January 6, 2017
Recently, Mike Duboe, Head of Growth at Tilt and Jareau Wade, Commerce Platform Manager at Pinterest lead a Growth Study Hall at the Galvanize San Francisco campus. The Study Hall began with a summary of the early days of Tilt when Mike and Jareau were both on the growth team.
They shared how Tilt was seeing rapid growth – about 20 percent per each month. But where was this growth coming from? Mike and Jareau focused on what factors contributed to their most successful campaigns but quickly realized, that in fact, they weren’t actually creating growth through their campaigns. Here are three lessons they learned along the way:
Invest In Analytics Before You Need To
There was no clear way to understand what was contributing to the success and growth of each campaign. They were measuring the campaigns that got the most press as the “successful ones” although those weren’t the campaigns creating growth. The lesson they learned was to hire a rockstar analytics person who can help identify via tracking analytics why and how growth is happening in order to be able to create a repeatable pattern.
Talk To The “Right” Users And Build a Repeatable System
Tilt created a system to process incoming feature requests to gain a clear sense of which customers actually matter. Jareau emphasized, “start by prioritizing which users you’re listening to louder than others, and get in the room with your target customer”. If you’re attempting to try to solve every customer request, you’ll end up building products for the “wrong customers”. By creating a system with specific dimensions you can focus on creating predictable outcomes. Once you’ve created that system, you can expand your scope.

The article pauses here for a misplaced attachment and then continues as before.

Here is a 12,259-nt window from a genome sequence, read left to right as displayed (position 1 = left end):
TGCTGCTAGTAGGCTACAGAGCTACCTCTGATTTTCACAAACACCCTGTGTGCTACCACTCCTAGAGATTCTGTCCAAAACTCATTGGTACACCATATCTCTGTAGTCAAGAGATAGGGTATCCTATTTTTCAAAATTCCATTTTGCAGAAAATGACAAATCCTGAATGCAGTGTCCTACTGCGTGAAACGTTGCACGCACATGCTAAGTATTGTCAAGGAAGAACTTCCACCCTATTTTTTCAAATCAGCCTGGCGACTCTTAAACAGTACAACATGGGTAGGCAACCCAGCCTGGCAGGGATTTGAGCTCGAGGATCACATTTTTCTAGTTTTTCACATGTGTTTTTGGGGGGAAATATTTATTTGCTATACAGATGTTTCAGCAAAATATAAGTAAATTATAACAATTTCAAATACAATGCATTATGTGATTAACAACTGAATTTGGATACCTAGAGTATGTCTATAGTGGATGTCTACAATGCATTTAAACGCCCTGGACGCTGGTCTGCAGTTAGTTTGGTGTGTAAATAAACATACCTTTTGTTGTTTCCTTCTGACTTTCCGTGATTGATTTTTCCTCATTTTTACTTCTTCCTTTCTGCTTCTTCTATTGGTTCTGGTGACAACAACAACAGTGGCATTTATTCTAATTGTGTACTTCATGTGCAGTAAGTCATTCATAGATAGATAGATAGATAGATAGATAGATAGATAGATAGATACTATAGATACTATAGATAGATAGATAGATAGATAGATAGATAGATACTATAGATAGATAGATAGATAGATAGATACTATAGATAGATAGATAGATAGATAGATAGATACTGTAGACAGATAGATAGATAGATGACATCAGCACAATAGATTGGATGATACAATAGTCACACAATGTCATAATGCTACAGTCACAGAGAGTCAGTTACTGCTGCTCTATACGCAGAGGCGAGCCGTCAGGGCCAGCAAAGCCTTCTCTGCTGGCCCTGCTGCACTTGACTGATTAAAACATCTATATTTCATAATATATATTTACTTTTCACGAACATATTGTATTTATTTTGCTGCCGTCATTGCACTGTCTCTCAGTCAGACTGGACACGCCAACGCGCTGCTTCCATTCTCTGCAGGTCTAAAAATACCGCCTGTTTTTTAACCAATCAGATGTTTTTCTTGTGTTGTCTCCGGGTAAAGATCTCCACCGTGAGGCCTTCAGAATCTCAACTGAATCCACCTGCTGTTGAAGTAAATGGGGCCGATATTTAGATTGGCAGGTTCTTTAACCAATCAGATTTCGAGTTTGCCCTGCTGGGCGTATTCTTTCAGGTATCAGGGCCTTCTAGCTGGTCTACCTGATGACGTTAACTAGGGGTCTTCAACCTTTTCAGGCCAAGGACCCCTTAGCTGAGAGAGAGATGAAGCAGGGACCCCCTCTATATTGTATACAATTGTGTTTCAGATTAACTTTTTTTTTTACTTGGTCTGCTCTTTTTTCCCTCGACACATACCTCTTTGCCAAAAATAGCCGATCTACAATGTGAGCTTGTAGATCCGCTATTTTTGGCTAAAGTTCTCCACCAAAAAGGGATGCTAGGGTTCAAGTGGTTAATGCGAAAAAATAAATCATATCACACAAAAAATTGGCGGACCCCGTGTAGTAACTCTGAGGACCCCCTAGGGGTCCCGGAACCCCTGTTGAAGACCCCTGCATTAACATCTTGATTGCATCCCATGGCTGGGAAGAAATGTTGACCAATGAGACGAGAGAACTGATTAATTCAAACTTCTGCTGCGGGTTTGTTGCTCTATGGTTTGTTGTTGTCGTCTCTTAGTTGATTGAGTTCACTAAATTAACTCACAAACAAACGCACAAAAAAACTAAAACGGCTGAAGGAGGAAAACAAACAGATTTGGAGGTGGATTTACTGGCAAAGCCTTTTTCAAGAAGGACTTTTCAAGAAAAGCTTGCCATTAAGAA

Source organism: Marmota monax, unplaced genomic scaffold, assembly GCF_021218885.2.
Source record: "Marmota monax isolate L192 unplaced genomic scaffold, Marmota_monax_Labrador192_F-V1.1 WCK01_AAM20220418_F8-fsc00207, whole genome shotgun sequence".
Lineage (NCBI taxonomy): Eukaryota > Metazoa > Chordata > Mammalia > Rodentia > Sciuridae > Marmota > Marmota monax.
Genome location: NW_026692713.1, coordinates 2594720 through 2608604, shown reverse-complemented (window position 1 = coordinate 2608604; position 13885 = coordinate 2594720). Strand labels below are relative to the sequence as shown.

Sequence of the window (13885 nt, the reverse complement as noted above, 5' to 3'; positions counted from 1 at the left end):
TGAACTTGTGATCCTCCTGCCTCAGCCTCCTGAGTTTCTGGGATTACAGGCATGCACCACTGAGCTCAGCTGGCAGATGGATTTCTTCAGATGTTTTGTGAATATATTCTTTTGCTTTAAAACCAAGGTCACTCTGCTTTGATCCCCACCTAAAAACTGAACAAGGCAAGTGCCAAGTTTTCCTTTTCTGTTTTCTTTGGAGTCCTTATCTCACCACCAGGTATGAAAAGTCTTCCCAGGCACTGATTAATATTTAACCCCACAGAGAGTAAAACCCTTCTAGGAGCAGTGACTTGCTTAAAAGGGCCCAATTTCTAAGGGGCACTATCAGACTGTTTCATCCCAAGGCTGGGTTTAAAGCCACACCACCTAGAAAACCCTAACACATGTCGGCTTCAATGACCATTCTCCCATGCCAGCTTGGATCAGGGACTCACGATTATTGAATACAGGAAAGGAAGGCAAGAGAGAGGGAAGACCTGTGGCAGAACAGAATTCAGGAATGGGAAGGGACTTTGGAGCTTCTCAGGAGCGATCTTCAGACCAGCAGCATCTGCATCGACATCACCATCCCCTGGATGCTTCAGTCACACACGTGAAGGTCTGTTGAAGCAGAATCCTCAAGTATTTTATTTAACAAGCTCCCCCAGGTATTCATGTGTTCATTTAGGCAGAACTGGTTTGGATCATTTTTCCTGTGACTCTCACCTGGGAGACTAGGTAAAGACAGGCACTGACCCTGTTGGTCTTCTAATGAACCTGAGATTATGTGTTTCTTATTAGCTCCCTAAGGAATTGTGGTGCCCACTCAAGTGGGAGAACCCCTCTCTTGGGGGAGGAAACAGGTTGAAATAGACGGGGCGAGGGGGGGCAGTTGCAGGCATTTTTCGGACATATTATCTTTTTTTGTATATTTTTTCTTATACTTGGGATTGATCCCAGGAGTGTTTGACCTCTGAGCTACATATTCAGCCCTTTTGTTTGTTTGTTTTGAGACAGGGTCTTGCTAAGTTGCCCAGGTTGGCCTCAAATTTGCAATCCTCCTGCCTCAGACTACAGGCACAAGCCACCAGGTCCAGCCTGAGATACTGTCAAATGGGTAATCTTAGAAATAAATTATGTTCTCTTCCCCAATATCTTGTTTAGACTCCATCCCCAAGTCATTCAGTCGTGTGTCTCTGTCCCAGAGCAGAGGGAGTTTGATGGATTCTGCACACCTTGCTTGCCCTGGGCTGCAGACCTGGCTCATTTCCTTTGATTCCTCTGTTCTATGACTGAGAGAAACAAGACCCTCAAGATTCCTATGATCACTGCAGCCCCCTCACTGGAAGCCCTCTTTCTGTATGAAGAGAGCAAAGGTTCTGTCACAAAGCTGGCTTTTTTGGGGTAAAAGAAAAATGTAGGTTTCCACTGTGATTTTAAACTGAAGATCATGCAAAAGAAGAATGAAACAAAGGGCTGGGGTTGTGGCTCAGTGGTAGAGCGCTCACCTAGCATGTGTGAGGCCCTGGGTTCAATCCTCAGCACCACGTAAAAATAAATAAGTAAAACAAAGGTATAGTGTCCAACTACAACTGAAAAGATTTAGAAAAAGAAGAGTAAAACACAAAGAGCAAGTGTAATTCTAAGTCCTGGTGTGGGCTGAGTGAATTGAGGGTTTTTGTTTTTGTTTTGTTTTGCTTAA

“Get in Deep on That Ambassador Program”
If you don’t have an Ambassador Program, you might be missing out on engaging your power users. Before you adopt this program, first, ask yourself, does it make sense for your product to have an ambassador program? Tilt gave themselves a 48-hour window to brainstorm on what they could do to add value for their ambassadors. Their goal was to acquire 15 ambassadors and reward them by allowing them to become part of the Tilt community (social capital). They decided to create a simple landing page to appeal to their primary demographic, college students, and build a sense of social capital on campus. They were able to use the Ambassador Program to scope out what was actually happening on campuses that were contributing to their organic growth. Ultimately Tilt was able to engineer a way to get power users to share their product and create some of their best organic growth for free.
Mike and Jareau did a great job of addressing both B2B and B2C growth sharing challenges and lessons learned along the way. Attendees saw immense value in the experiences of the early days of Tilt, what Mike and Jareau would have approached differently, and what they would have done exactly the same.
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